About the Piebrary

How often do you post?

Once a month.

I used to post every other week, but it’s very hard to bake pie that often and read that fast! In order to keep this fun and to prevent long “pieatuses” followed by spurts of six pies that burn me out, I’m switching to the more leisurely (and convenient) pace of once a month.



Who staffs the piebrary?

image(1)My name is Hanna, avid reader and baker, your humble Piebrarian.

I grew up in Cleveland, Ohio, as such I have a strong affinity for corn and lake-swimming. I now live and bake in Brooklyn, and since there is nothing I love so well as talking about good books over good food with great friends (who patiently let you force-feed them pie), New York suits me very well for now. I studied English and creative writing as an undergraduate and these days work in publishing to support my pie habit. Everything I know about baking I learned through trial, error, and research. My mom always used to say: if you can read, you can do anything, and it’s totally true!

My digital assistant is Haley, I’ll let her tell you a little more about herself!

Haley Houseman HeadshotMy name is Haley, and I’m a writer and illustrator from Boston, MA, where I grew up on piles of books, fresh seafood, and homemade pie. A voracious reader, books are the only thing I love more than traveling and writing, a combination I got my undergrad degree in. I’m also an enthusiastic cook and baker, and love to experiment in the kitchen. I currently work as a social media strategist and writer (when I’m not adding to my dragon horde of vintage books and independent magazines).



Where did this idea come from?

In August, 2013, I was riding New Jersey Transit back into Manhattan with some friends, playing a game where someone names a mutual acquaintance and then I imagine a pie that matches their personality. For example, my father is definitely a hearty triple berry (blue, black, and rasp) with vanilla soft serve. Even if you’ve never met him, you now have an idea of what my dad is like! (And that my love of pie is genetic!)

“You could probably do this with books,” one of my friends said, “make books into pies.”

And lo, the heavens opened up on that train in from Jersey and I was filled with divine, buttery inspiration. People use translation, adaptation, and analysis to pull texts apart and find new meaning in them all the time, why not extend the sensory experience of a book to taste? Specifically, the taste of pie?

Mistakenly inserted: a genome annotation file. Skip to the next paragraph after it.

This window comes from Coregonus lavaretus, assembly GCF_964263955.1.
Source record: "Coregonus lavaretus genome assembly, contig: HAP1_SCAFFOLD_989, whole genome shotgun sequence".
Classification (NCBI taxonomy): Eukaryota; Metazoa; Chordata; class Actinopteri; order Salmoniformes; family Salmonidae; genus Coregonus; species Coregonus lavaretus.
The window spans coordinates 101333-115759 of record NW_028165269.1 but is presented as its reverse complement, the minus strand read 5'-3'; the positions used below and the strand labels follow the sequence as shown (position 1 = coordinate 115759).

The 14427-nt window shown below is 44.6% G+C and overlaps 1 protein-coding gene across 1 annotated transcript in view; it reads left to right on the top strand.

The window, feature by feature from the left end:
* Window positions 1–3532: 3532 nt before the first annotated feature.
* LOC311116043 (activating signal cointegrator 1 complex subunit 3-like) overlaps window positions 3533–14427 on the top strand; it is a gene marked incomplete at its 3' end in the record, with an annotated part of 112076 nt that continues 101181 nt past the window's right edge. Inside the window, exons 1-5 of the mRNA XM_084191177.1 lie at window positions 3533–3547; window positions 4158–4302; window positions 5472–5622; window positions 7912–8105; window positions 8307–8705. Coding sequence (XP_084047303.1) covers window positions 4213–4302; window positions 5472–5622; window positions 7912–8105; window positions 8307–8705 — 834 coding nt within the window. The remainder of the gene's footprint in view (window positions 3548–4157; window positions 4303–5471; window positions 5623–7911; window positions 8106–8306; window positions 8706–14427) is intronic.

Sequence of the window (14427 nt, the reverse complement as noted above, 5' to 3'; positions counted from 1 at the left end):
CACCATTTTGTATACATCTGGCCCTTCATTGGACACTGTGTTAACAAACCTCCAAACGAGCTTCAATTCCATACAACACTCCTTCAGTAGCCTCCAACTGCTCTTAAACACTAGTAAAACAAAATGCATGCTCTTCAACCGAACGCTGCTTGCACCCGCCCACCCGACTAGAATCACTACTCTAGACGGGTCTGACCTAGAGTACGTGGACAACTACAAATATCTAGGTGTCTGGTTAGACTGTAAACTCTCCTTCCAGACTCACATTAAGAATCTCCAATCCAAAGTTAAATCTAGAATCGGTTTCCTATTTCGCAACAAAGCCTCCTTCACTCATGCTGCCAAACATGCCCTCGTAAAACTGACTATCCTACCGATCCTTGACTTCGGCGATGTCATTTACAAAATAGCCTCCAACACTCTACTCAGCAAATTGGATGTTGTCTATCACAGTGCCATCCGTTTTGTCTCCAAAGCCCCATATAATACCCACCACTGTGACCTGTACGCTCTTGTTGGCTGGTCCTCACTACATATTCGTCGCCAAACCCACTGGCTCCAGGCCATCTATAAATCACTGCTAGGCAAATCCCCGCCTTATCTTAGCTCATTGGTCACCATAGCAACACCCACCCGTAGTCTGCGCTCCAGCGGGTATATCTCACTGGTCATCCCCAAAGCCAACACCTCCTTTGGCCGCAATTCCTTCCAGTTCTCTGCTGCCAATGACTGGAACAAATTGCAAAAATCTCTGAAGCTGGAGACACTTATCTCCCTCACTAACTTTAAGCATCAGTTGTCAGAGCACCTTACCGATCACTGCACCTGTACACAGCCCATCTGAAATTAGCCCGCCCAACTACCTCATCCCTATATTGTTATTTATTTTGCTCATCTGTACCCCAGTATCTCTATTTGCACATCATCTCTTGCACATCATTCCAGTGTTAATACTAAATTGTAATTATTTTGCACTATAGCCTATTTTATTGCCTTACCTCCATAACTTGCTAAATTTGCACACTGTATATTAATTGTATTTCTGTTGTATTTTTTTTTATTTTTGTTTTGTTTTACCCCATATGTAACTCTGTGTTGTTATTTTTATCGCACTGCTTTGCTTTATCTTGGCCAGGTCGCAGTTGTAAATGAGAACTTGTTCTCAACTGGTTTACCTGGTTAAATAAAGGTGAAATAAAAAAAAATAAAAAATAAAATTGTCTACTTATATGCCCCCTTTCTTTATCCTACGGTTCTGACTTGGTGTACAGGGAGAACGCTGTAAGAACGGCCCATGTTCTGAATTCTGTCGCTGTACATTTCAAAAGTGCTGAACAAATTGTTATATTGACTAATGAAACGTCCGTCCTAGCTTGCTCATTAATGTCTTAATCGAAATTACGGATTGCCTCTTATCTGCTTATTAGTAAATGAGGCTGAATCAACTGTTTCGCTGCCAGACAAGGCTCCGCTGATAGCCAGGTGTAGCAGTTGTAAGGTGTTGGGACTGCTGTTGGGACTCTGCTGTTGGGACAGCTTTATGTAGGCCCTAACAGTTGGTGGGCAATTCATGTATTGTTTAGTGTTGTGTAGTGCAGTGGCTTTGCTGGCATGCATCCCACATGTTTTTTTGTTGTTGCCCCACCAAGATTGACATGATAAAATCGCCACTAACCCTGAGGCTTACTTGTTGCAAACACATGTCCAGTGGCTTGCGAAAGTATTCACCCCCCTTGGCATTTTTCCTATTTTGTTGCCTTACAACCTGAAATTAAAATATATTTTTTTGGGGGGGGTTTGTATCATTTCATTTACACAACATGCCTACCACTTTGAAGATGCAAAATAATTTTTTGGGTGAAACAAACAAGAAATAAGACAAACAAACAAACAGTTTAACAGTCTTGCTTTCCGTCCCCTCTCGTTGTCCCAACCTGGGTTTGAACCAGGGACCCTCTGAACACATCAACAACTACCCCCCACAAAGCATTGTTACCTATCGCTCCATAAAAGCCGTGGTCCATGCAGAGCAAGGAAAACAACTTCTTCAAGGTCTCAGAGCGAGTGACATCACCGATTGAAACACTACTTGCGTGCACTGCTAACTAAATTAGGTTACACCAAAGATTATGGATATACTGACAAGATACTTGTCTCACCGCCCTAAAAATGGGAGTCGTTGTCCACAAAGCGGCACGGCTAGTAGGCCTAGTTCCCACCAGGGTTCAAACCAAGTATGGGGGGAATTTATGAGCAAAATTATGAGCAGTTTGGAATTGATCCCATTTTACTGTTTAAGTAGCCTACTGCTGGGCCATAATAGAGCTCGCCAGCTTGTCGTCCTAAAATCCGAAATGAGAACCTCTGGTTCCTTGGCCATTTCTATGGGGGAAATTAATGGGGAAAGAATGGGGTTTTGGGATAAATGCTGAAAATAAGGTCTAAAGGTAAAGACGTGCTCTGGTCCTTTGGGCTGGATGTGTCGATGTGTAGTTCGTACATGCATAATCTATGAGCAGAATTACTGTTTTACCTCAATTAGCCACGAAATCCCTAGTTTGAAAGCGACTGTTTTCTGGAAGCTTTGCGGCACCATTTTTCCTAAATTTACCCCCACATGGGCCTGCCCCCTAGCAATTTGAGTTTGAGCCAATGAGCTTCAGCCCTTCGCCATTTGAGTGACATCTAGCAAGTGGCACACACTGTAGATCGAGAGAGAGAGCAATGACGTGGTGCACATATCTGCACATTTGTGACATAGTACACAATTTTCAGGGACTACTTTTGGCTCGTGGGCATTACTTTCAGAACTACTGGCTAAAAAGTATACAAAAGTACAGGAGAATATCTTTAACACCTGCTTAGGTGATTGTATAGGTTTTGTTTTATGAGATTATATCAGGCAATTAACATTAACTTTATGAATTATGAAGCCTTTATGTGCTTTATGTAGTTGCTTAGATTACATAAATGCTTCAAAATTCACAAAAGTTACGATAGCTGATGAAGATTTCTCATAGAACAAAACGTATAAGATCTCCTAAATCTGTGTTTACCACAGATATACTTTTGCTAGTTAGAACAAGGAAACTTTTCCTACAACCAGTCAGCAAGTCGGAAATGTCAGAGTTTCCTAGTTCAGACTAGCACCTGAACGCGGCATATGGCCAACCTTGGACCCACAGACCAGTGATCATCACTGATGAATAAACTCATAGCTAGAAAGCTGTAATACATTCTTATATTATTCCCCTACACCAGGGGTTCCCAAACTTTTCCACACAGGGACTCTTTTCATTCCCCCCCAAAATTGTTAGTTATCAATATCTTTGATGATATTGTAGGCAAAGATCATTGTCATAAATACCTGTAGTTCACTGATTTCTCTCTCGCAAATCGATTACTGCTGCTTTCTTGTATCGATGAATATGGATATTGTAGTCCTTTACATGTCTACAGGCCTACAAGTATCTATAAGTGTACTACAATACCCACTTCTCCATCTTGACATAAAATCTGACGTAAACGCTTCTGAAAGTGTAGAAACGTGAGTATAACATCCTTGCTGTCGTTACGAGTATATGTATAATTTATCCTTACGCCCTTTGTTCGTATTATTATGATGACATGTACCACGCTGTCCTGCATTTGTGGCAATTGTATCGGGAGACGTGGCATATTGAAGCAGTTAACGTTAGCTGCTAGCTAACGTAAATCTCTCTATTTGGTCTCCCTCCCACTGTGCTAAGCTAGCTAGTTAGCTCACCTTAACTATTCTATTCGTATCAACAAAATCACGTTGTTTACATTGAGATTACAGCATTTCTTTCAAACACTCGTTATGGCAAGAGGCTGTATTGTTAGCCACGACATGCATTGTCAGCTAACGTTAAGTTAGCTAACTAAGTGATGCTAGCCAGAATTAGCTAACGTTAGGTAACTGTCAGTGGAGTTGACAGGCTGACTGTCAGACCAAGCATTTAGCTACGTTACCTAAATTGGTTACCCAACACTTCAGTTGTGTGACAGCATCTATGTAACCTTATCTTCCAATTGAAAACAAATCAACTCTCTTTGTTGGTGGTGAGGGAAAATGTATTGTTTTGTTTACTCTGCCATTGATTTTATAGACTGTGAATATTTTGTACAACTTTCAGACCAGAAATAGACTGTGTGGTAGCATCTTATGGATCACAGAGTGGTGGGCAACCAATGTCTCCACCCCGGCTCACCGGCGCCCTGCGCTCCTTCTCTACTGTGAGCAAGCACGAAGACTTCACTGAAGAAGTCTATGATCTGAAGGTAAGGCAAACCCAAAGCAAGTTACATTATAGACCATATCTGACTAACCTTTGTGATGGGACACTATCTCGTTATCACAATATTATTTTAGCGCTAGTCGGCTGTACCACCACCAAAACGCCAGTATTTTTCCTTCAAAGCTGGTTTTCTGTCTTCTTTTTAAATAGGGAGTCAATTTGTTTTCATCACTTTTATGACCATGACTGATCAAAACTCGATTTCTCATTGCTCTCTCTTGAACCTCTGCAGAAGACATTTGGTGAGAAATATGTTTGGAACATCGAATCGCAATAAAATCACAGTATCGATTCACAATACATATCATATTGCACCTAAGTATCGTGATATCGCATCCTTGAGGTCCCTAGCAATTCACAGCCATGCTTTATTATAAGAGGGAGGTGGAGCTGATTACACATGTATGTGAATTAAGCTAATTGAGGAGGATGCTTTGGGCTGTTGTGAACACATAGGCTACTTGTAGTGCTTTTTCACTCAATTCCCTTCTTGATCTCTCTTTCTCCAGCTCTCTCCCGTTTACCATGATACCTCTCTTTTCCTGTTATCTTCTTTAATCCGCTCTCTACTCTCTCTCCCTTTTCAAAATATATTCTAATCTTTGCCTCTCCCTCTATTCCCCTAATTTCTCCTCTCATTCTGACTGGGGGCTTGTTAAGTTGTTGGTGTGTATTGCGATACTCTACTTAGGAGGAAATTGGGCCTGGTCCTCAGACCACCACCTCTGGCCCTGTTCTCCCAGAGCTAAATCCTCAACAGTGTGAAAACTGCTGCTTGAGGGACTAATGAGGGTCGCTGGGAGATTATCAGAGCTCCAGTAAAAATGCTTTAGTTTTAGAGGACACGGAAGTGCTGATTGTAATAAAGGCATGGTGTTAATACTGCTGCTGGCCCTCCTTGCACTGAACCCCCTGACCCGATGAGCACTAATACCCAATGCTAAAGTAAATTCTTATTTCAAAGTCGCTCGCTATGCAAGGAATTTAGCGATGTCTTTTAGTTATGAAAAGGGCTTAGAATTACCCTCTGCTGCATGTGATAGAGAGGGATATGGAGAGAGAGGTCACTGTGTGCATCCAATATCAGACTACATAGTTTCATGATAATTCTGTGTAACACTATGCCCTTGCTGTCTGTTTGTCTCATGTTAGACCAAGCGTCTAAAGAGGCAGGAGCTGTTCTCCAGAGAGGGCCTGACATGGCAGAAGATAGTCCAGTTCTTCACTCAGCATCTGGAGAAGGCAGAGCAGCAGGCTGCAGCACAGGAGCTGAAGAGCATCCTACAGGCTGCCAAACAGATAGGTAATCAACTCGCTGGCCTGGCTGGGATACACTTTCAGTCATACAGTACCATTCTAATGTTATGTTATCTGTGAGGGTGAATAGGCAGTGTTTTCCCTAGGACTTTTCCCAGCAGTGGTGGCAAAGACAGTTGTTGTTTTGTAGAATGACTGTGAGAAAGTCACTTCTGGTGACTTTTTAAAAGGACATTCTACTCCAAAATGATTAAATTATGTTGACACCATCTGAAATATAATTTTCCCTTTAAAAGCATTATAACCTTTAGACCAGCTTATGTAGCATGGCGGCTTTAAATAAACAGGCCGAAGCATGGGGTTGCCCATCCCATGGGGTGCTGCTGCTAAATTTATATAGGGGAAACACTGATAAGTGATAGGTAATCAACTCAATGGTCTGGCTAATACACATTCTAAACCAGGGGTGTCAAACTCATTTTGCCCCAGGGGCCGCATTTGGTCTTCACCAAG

How do you “parse” your pies?

When I make a pie, I think about the aesthetics, tone, and themes of the book it’s based on. Sometimes I try to include parts of the book’s history, little facts about how the book was published or an author’s favorite alcoholic drink.

Usually I go into a book looking for flavor cues, specific ingredients or foods already mentioned in the text. But that’s not always helpful; even if I do find something, it might not mesh with my impression of the book as a whole. For example, all anyone ever seems to eat in Mikhail Bulgakov’s The Master and Margarita, is caviar, but I’m not going to make a pie out of fish eggs. So I keep an open mind, look for striking images that might bring a fruit to mind, colors or scents, other sensory details.

Once I have a few tentative ideas, I research recipes and techniques. There’s the internet of course, but I always double check a few recipes and cookbooks before I go off to make a custard I’ve never tried before. You can learn a little more about the resources I use to research my pies in the Appendices page. Every time I’ve rushed into a pie in the past, it’s ended up in my hall of horrors. With that in mind, I still make plenty of mistakes, and that’s also important! Mistakes are how you learn and grow, most of these pies went through a couple drafts.


A little thanks

This blog would not exist without the emotional and gastronomical support of my friends and family. Thanks to everyone who spreads the word about The Piebrary, especially Haley, who appears to have made it her holy mission in life to spread the gospel of pie. I hope you enjoy making and eating these pies as much as I enjoyed dreaming them up!


10 thoughts on “About the Piebrary”

  1. Ms. Maynard said:

    Dear Piebrarian,
    My senior English lit class are inspired and will be making a Piebrary of our own this spring. I can’t wait to share our results!

    Ms. Maynard

  2. Edit: classes

  3. Ms. Maynard said:

    Yes! Here are a few. We found that my reading list was dark and rich. Lot’s of chocolate and berries. 😉 In addition, I am including one that was made for The Book Thief. ( Don’t be offended) The detail that they went to was really impressive. I’ll share a few excerpts as well for their work. Thanks for asking. We had a great time.

  4. Hey I just thought of something- if you don’t have one for the caviar one you should try taking apiary raspberries and blackberries and sticking them raw into some vanilla custard or something. Plus, taking berries apart it fun!

  5. “Why not extend the sensory experience of a book to taste? Specifically, the taste of pie? Imagine the understanding you’d have then! And if it didn’t bring you closer to the text, well, at least you’d have pie.”

    Very intriguing. I’m horrible baker, but I’m looking forward to exploring your recipes and the literature connected to them.

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